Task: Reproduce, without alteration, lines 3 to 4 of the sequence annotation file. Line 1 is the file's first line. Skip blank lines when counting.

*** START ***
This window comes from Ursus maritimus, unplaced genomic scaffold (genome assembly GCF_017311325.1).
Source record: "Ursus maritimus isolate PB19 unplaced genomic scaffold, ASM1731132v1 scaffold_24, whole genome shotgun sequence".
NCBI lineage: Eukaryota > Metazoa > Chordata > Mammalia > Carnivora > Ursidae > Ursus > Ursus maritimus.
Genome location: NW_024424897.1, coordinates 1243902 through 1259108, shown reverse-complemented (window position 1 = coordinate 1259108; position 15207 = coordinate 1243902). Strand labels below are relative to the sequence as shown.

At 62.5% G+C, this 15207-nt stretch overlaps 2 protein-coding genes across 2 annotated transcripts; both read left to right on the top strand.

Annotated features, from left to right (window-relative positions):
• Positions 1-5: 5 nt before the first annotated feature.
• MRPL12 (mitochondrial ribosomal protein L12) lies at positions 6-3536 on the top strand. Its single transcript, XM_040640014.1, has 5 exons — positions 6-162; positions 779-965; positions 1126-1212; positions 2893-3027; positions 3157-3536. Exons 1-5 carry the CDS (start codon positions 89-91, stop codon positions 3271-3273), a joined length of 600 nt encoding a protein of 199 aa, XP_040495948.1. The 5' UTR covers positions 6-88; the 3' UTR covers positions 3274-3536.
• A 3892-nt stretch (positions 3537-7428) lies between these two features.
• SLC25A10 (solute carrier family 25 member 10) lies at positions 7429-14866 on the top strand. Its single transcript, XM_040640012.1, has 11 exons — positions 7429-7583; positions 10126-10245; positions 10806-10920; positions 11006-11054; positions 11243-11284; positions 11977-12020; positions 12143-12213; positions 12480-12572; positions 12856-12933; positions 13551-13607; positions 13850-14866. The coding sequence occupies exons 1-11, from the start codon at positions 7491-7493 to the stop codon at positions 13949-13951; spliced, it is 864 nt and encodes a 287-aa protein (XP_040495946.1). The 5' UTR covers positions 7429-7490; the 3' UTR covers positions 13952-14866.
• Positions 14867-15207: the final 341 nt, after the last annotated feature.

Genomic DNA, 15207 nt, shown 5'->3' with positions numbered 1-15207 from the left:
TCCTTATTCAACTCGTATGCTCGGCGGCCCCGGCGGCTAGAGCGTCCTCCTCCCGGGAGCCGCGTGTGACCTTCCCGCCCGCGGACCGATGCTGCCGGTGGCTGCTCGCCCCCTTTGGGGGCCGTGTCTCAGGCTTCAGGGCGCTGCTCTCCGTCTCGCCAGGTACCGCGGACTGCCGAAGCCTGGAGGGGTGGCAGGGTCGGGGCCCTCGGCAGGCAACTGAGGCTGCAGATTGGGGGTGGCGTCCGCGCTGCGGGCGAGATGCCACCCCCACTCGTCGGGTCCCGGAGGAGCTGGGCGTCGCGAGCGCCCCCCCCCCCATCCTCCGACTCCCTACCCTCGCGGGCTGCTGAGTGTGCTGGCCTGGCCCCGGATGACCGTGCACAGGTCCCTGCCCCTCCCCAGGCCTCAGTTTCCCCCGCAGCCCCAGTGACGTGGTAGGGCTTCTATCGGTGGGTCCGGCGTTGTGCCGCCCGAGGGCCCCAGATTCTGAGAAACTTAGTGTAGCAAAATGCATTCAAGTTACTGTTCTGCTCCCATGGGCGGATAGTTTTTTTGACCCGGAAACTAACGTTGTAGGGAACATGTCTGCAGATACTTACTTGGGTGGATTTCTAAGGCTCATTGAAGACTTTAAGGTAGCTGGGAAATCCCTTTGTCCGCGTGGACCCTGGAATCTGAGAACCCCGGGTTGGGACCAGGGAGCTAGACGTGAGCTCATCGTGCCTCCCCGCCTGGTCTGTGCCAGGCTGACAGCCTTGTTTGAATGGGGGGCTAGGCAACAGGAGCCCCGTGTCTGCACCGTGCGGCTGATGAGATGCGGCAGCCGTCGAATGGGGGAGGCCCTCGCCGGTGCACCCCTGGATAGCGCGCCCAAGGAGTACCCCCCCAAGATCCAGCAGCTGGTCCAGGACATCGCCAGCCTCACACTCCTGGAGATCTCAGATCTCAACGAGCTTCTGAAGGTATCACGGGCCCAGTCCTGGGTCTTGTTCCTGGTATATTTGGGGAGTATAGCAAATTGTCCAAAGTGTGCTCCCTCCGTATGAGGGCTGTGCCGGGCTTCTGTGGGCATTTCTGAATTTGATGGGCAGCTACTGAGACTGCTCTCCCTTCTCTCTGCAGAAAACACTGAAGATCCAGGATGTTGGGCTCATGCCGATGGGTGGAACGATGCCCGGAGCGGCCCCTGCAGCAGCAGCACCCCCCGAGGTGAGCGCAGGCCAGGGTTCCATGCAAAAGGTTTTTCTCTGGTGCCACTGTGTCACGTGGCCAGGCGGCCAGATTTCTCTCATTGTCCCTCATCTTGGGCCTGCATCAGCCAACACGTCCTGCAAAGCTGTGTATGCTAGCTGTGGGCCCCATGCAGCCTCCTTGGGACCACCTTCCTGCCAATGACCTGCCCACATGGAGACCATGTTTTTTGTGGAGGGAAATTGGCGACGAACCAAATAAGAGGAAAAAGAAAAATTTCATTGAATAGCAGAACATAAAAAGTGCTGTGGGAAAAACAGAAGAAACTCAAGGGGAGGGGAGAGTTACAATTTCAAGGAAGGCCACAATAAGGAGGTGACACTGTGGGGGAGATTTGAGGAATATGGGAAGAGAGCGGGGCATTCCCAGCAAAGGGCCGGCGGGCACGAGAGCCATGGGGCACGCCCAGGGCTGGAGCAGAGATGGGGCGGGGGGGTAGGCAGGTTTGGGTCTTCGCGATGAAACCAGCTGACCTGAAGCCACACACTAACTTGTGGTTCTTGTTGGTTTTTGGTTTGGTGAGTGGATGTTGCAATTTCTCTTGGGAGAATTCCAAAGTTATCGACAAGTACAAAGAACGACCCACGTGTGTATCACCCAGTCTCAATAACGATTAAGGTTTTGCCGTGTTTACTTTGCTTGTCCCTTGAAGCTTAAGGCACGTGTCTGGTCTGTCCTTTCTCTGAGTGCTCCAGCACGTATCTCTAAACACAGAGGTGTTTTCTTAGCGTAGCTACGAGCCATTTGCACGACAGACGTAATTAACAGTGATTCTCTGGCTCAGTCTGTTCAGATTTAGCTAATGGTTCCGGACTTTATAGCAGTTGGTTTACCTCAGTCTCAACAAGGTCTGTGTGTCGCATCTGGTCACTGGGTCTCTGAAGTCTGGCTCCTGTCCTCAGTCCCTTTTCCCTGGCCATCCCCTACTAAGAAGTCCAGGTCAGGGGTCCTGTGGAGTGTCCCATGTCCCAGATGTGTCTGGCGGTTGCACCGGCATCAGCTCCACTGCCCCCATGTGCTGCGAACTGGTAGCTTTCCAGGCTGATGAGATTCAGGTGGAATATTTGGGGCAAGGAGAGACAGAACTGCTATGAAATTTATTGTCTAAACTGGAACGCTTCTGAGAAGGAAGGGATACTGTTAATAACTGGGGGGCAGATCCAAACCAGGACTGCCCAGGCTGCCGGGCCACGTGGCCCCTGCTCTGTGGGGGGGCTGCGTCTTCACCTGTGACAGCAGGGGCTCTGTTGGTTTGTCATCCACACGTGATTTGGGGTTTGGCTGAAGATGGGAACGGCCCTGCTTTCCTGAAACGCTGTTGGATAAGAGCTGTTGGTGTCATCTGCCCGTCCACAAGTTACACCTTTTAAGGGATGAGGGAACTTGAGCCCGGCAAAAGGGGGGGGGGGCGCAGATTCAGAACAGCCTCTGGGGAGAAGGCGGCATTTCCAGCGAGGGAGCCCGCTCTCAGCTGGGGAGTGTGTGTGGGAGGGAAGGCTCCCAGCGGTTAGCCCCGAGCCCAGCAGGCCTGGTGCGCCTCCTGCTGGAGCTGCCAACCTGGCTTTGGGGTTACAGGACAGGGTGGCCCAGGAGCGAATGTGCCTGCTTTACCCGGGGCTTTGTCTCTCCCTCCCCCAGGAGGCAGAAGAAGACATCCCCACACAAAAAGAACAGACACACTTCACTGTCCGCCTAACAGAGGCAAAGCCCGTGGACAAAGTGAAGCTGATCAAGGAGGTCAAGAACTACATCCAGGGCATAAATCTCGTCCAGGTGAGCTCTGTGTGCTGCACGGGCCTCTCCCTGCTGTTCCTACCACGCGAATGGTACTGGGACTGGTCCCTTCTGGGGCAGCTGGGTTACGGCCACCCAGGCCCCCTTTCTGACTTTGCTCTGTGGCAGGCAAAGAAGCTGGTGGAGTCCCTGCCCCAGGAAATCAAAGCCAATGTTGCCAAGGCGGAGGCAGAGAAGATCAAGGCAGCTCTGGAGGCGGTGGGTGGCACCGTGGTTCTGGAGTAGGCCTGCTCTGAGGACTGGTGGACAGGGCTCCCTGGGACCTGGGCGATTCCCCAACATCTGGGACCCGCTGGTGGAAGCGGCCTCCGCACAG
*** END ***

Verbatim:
NCBI lineage: Eukaryota > Metazoa > Chordata > Mammalia > Carnivora > Ursidae > Ursus > Ursus maritimus.
Genome location: NW_024424897.1, coordinates 1243902 through 1259108, shown reverse-complemented (window position 1 = coordinate 1259108; position 15207 = coordinate 1243902). Strand labels below are relative to the sequence as shown.